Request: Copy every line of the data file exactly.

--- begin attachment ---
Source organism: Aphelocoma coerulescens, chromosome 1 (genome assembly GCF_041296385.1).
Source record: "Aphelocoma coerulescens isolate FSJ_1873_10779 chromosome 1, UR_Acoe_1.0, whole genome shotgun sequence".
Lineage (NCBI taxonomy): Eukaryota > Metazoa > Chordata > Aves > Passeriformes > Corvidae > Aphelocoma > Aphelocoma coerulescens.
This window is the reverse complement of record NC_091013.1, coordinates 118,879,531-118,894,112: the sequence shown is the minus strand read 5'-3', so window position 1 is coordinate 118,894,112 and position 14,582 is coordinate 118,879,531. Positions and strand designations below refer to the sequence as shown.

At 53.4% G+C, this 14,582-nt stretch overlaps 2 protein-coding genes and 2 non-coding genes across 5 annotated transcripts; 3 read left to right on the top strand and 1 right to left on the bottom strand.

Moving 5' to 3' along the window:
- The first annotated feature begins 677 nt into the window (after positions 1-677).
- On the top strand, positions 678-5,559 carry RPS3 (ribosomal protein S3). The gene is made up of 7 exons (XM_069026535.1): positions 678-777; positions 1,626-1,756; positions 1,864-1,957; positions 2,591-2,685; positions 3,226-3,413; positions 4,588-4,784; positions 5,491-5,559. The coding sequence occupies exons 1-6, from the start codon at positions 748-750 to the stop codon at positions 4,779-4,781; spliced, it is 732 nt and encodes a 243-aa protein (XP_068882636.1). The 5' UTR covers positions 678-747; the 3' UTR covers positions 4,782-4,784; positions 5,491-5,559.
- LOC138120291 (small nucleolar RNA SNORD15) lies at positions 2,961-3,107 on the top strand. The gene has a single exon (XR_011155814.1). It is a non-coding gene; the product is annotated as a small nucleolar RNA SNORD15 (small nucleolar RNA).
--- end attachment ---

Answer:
Source organism: Aphelocoma coerulescens, chromosome 1 (genome assembly GCF_041296385.1).
Source record: "Aphelocoma coerulescens isolate FSJ_1873_10779 chromosome 1, UR_Acoe_1.0, whole genome shotgun sequence".
Lineage (NCBI taxonomy): Eukaryota > Metazoa > Chordata > Aves > Passeriformes > Corvidae > Aphelocoma > Aphelocoma coerulescens.
This window is the reverse complement of record NC_091013.1, coordinates 118,879,531-118,894,112: the sequence shown is the minus strand read 5'-3', so window position 1 is coordinate 118,894,112 and position 14,582 is coordinate 118,879,531. Positions and strand designations below refer to the sequence as shown.

At 53.4% G+C, this 14,582-nt stretch overlaps 2 protein-coding genes and 2 non-coding genes across 5 annotated transcripts; 3 read left to right on the top strand and 1 right to left on the bottom strand.

Moving 5' to 3' along the window:
- The first annotated feature begins 677 nt into the window (after positions 1-677).
- On the top strand, positions 678-5,559 carry RPS3 (ribosomal protein S3). The gene is made up of 7 exons (XM_069026535.1): positions 678-777; positions 1,626-1,756; positions 1,864-1,957; positions 2,591-2,685; positions 3,226-3,413; positions 4,588-4,784; positions 5,491-5,559. The coding sequence occupies exons 1-6, from the start codon at positions 748-750 to the stop codon at positions 4,779-4,781; spliced, it is 732 nt and encodes a 243-aa protein (XP_068882636.1). The 5' UTR covers positions 678-747; the 3' UTR covers positions 4,782-4,784; positions 5,491-5,559.
- LOC138120291 (small nucleolar RNA SNORD15) lies at positions 2,961-3,107 on the top strand. The gene has a single exon (XR_011155814.1). It is a non-coding gene; the product is annotated as a small nucleolar RNA SNORD15 (small nucleolar RNA).